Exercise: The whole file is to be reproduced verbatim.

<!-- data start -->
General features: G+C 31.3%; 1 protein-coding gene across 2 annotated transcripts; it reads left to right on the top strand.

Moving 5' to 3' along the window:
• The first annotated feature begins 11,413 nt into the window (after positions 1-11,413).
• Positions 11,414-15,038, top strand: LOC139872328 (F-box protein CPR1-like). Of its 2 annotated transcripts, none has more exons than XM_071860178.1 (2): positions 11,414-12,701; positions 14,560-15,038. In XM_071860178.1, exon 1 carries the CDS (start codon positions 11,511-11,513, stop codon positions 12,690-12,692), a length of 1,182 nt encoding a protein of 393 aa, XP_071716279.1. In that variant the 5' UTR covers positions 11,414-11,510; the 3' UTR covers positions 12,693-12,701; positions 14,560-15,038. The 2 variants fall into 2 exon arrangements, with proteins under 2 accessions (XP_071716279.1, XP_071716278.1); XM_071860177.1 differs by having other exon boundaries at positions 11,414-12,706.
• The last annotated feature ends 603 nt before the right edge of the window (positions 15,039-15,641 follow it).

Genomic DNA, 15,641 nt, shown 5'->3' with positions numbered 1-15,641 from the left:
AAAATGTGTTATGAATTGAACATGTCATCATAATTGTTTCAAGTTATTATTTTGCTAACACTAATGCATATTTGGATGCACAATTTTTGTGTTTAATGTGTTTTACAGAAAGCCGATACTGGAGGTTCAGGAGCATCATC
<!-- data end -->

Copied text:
General features: G+C 31.3%; 1 protein-coding gene across 2 annotated transcripts; it reads left to right on the top strand.

Moving 5' to 3' along the window:
• The first annotated feature begins 11,413 nt into the window (after positions 1-11,413).
• Positions 11,414-15,038, top strand: LOC139872328 (F-box protein CPR1-like). Of its 2 annotated transcripts, none has more exons than XM_071860178.1 (2): positions 11,414-12,701; positions 14,560-15,038. In XM_071860178.1, exon 1 carries the CDS (start codon positions 11,511-11,513, stop codon positions 12,690-12,692), a length of 1,182 nt encoding a protein of 393 aa, XP_071716279.1. In that variant the 5' UTR covers positions 11,414-11,510; the 3' UTR covers positions 12,693-12,701; positions 14,560-15,038. The 2 variants fall into 2 exon arrangements, with proteins under 2 accessions (XP_071716279.1, XP_071716278.1); XM_071860177.1 differs by having other exon boundaries at positions 11,414-12,706.
• The last annotated feature ends 603 nt before the right edge of the window (positions 15,039-15,641 follow it).

Genomic DNA, 15,641 nt, shown 5'->3' with positions numbered 1-15,641 from the left:
AAAATGTGTTATGAATTGAACATGTCATCATAATTGTTTCAAGTTATTATTTTGCTAACACTAATGCATATTTGGATGCACAATTTTTGTGTTTAATGTGTTTTACAGAAAGCCGATACTGGAGGTTCAGGAGCATCATC